Maintaining an older alarm monitoring system is hard, and it just gets harder the older the system gets. Physical faults accumulate, equipment starts to break down, and repairing the monitoring system becomes a drain on department resources.
As your older monitoring system becomes less reliable, network visibility eventually declines, and you have an increased chance of not detecting and correcting serious network threats.
Eventually, your legacy system will break down completely, and you'll have to come up with a replacement option fast.
You can't meet the challenges of managing a 21st-century telecom network with a monitoring system that was designed in the 1980s. Slow serial connections, proprietary protocols, and primitive alarm management software cannot give you the best protection for your network reliability.
While your network alarm monitoring system has stayed the same, the environment that you work in has changed completely over the last ten years. You're under relentless pressure to raise network reliability to higher, near-perfect levels - while your budget for meeting staff and training costs have been cut to the bone.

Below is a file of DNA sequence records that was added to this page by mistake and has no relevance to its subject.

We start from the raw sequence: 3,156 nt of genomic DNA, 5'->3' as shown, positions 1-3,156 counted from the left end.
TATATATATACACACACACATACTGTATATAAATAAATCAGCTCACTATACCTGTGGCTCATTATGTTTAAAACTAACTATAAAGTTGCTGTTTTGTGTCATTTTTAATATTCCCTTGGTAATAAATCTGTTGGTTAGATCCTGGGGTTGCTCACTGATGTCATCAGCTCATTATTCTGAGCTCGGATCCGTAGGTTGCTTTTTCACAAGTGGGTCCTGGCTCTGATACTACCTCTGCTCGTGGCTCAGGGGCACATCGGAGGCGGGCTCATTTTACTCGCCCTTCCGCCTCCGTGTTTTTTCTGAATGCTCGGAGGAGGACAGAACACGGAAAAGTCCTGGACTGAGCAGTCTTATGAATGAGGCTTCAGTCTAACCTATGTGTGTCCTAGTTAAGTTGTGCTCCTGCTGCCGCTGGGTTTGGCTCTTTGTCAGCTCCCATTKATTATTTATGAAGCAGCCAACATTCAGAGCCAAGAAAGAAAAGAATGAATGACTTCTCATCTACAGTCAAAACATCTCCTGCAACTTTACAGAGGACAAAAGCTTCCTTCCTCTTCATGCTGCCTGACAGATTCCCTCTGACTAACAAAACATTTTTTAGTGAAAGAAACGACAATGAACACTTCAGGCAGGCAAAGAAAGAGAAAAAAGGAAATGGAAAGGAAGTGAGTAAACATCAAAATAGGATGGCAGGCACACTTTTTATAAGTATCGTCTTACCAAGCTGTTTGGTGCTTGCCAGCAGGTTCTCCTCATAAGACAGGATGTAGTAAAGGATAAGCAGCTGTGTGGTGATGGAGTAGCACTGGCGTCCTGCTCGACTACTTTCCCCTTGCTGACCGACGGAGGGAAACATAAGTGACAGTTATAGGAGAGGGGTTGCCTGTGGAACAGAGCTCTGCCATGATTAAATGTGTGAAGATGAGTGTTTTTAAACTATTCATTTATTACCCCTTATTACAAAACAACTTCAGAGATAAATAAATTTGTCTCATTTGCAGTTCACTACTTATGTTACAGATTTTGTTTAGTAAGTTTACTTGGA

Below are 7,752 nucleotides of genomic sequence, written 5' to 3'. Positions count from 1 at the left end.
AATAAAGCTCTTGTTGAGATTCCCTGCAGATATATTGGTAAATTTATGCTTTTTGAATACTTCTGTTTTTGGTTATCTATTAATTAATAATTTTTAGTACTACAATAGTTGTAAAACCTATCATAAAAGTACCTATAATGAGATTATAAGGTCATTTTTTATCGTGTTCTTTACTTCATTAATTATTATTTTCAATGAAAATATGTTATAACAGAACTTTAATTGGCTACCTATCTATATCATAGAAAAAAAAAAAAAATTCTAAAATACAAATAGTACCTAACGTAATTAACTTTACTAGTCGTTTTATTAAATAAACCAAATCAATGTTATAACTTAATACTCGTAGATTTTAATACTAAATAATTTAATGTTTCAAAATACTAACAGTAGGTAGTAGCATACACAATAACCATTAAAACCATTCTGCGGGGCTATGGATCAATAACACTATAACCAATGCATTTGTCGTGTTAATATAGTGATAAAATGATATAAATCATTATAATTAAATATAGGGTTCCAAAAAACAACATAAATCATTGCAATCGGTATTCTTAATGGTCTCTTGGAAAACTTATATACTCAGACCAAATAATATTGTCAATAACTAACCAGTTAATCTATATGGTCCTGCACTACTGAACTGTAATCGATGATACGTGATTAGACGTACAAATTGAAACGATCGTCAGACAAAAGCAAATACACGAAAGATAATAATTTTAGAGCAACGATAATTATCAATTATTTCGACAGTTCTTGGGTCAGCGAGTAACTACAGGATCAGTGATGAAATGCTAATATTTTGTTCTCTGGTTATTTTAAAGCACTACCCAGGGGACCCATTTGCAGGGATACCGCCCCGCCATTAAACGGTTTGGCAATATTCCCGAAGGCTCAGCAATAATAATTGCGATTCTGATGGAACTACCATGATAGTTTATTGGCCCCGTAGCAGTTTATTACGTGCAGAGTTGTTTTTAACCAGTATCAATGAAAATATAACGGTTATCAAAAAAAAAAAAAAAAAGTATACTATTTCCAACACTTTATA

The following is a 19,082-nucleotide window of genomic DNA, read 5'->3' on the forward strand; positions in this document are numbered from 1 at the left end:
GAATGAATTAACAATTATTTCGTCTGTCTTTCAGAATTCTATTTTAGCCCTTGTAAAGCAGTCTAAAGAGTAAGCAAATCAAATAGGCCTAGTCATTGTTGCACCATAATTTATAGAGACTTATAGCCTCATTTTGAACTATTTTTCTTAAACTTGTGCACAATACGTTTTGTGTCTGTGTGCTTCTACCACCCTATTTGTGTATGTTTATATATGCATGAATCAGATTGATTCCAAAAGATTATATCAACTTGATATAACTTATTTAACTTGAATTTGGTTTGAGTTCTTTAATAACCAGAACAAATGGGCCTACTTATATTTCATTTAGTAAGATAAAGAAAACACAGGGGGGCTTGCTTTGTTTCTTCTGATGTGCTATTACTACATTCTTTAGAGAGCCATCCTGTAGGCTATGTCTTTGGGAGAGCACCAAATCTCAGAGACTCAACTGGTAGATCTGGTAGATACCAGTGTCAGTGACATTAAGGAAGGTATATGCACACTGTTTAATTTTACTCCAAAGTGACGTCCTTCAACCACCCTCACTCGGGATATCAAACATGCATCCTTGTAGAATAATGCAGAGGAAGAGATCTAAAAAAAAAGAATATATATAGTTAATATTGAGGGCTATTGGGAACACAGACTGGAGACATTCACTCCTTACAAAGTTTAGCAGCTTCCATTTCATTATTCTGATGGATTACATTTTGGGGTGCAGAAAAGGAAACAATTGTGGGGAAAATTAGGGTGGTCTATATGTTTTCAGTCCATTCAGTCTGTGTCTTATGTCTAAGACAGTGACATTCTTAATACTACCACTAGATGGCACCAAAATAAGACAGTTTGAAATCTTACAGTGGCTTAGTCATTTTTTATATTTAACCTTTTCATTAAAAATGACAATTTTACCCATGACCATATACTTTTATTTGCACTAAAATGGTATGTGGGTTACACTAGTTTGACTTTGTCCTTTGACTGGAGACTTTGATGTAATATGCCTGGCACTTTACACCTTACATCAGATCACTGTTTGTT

Compared to the average network manager of the 1980s and early 1990s, you've got higher performance standards to meet, and you've got a smaller, less highly trained staff to do it with.
That's a tough job - and to meet this challenge, you need advanced telemetry features like after-hours monitoring, e-mail and pager alerts, automatic notification and correction, nuisance alarm filtering and qualification. You're not going to get what you need from your legacy system.